The couple have seven children -- four sons and three daughters, all of them interested in music. Nahed, his eldest daughter, was a professional acrobat and dancer. She has three daughters of her own, whom Sharhabeel fondly calls Al-Balabel, the Nightingales, after the 1960s sister band.
His eldest son, Sherif, works with Sudanese Sounds and his twin passions are the drums and guitar. He has two sons of his own and lives in Khartoum. His second son, Shehab, studied engineering and worked for a while at Khartoum International Airport. However, he abandoned his career for music, moved to the Netherlands and now plays the bass and organ. Sharhabeel's daughter, Shahira often sings with her father's band. Married to a Sudanese of Fulani extraction, she has chosen to live in Egypt with her mother who spends most of the year in Egypt, in the family's Sixth of October apartment.
Ahmed, Mohamed and Noha are also very musical. Noha sings while Ahmed plays the bass and dreams of emigrating to the United States, while Mohamed is studying television production, cinematography and photography.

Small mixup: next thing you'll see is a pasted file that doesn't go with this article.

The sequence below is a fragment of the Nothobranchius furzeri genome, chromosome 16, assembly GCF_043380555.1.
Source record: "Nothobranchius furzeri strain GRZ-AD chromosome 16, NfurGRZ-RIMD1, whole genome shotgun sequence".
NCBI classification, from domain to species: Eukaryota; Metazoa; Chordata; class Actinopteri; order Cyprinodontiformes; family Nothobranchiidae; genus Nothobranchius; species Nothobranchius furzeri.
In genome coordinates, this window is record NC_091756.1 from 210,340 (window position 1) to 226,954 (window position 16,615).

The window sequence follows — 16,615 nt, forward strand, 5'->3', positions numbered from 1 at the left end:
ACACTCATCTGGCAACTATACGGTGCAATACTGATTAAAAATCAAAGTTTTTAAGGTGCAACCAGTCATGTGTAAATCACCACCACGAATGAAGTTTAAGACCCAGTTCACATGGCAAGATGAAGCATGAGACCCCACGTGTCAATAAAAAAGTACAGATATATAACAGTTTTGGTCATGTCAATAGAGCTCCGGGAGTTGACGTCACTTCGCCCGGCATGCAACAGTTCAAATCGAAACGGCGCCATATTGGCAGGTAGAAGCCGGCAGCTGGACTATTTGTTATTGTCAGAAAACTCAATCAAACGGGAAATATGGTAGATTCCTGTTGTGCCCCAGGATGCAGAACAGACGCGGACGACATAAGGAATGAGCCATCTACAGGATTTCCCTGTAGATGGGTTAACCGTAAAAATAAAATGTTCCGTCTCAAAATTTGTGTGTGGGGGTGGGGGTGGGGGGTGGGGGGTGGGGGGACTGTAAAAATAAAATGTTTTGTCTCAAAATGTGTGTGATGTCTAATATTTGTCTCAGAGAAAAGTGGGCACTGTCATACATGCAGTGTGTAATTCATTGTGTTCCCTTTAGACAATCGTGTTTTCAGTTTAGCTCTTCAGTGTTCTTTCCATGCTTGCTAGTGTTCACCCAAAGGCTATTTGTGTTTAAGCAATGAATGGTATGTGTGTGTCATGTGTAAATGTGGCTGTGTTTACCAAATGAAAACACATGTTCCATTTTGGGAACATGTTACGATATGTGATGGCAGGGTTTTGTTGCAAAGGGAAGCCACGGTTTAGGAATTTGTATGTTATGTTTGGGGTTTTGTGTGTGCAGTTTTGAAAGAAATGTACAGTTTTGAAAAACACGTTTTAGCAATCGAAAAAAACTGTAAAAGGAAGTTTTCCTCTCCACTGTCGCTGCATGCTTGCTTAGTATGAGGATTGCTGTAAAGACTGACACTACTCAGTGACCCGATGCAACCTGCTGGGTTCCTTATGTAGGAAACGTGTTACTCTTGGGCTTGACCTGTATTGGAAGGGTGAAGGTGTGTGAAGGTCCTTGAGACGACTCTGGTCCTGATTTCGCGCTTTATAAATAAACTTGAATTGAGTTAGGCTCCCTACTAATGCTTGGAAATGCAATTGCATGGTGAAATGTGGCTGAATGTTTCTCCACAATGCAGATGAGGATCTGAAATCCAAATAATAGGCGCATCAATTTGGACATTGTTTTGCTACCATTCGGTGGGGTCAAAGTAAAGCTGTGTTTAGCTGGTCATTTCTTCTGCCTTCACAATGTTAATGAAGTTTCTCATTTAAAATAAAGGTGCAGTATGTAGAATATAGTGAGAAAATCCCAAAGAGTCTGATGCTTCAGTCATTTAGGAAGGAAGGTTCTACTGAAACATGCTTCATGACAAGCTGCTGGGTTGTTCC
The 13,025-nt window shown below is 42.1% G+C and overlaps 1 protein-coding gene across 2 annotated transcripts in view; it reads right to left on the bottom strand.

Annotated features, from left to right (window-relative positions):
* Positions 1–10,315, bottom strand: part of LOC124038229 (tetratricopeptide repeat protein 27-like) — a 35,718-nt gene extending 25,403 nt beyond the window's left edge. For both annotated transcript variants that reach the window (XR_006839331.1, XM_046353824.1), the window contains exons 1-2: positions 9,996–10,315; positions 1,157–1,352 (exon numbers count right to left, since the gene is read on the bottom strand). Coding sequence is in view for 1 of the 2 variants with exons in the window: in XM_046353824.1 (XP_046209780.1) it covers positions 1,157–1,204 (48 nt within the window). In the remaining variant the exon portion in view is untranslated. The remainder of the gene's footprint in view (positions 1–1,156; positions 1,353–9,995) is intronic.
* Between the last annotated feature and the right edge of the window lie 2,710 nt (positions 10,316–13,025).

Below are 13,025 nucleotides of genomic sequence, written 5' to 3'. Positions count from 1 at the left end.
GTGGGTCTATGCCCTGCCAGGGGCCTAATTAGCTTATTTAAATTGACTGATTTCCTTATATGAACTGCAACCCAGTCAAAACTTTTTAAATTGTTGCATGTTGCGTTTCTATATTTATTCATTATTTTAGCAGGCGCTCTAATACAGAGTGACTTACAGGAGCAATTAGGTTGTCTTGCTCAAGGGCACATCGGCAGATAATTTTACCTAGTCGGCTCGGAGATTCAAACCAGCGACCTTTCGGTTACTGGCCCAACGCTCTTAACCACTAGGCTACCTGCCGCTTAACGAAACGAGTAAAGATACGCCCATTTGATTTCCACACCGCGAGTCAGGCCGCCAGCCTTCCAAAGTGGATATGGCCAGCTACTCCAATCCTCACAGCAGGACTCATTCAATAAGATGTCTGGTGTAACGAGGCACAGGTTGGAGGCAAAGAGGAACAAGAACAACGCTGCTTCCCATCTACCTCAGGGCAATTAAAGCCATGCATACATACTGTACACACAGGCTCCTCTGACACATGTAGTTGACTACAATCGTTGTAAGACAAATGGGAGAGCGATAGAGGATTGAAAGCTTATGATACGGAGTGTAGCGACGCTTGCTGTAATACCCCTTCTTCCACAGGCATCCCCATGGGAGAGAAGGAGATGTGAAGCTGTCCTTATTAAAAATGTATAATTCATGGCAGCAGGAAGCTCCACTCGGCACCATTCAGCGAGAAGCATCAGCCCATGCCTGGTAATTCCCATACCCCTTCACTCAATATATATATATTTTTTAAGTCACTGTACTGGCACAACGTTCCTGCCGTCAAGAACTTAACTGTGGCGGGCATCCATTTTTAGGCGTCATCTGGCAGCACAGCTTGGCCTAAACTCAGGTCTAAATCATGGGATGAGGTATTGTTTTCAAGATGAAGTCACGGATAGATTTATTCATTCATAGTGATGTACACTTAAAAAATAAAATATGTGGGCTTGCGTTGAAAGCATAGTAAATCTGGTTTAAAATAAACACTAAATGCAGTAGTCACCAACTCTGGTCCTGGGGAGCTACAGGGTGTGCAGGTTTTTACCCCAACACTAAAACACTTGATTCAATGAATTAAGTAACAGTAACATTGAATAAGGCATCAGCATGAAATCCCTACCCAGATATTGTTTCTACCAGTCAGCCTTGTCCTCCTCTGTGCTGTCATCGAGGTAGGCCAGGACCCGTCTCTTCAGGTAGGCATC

Economic ruin and political repression have driven many of Sudan's performing artists into exile as the regime in Khartoum created a climate in which artistic talent and creativity are of little, if any, value.
The first time any of his children played with him on stage was when Sherif, playing drums, and Shehab on organ, joined him in Baghdad for a theatre festival in 1988. Sharhabeel and his sons were part of the cast of the musical play Napata My Love, adapted from a novel by Gamal Mohamed Ahmed.
The play has long been banned in Sudan, initially by president Jaafar Al-Numeiri. It revolves around the power struggles and intrigues that surround a weak Napatan king. The high priests for long hold sway, though the play ends with the triumphant breaking of the stranglehold the high priests maintained over political life in the ancient kingdom. The play also contains a love story between a princess and a courtier, the king's praise-singer -- played by Sharhabeel -- who marries the beautiful princess and is crowned king after the demise of the high priests.